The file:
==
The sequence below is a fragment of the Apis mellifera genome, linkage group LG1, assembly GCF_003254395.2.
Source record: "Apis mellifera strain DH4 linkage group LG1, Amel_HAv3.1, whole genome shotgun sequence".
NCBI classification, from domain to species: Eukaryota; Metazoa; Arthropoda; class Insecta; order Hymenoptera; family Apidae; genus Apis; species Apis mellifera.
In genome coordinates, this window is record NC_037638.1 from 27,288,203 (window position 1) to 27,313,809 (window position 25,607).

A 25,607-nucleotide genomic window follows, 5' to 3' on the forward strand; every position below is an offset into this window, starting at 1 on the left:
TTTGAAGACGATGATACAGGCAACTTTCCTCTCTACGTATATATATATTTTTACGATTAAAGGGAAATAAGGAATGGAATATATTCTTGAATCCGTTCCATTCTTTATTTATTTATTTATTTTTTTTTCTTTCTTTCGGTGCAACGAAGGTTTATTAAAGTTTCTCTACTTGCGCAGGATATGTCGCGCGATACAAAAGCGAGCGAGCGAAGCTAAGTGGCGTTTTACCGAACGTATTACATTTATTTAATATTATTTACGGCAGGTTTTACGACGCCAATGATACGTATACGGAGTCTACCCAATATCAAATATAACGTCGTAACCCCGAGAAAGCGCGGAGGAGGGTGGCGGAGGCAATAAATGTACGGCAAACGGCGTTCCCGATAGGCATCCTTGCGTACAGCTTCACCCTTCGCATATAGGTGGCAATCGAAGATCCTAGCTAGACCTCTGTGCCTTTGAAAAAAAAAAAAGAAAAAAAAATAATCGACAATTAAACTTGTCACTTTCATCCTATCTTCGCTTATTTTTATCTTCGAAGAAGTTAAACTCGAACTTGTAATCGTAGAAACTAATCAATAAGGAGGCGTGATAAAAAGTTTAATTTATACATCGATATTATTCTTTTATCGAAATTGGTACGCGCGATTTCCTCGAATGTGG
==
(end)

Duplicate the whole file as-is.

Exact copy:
The sequence below is a fragment of the Apis mellifera genome, linkage group LG1, assembly GCF_003254395.2.
Source record: "Apis mellifera strain DH4 linkage group LG1, Amel_HAv3.1, whole genome shotgun sequence".
NCBI classification, from domain to species: Eukaryota; Metazoa; Arthropoda; class Insecta; order Hymenoptera; family Apidae; genus Apis; species Apis mellifera.
In genome coordinates, this window is record NC_037638.1 from 27,288,203 (window position 1) to 27,313,809 (window position 25,607).

A 25,607-nucleotide genomic window follows, 5' to 3' on the forward strand; every position below is an offset into this window, starting at 1 on the left:
TTTGAAGACGATGATACAGGCAACTTTCCTCTCTACGTATATATATATTTTTACGATTAAAGGGAAATAAGGAATGGAATATATTCTTGAATCCGTTCCATTCTTTATTTATTTATTTATTTTTTTTTCTTTCTTTCGGTGCAACGAAGGTTTATTAAAGTTTCTCTACTTGCGCAGGATATGTCGCGCGATACAAAAGCGAGCGAGCGAAGCTAAGTGGCGTTTTACCGAACGTATTACATTTATTTAATATTATTTACGGCAGGTTTTACGACGCCAATGATACGTATACGGAGTCTACCCAATATCAAATATAACGTCGTAACCCCGAGAAAGCGCGGAGGAGGGTGGCGGAGGCAATAAATGTACGGCAAACGGCGTTCCCGATAGGCATCCTTGCGTACAGCTTCACCCTTCGCATATAGGTGGCAATCGAAGATCCTAGCTAGACCTCTGTGCCTTTGAAAAAAAAAAAAGAAAAAAAAATAATCGACAATTAAACTTGTCACTTTCATCCTATCTTCGCTTATTTTTATCTTCGAAGAAGTTAAACTCGAACTTGTAATCGTAGAAACTAATCAATAAGGAGGCGTGATAAAAAGTTTAATTTATACATCGATATTATTCTTTTATCGAAATTGGTACGCGCGATTTCCTCGAATGTGG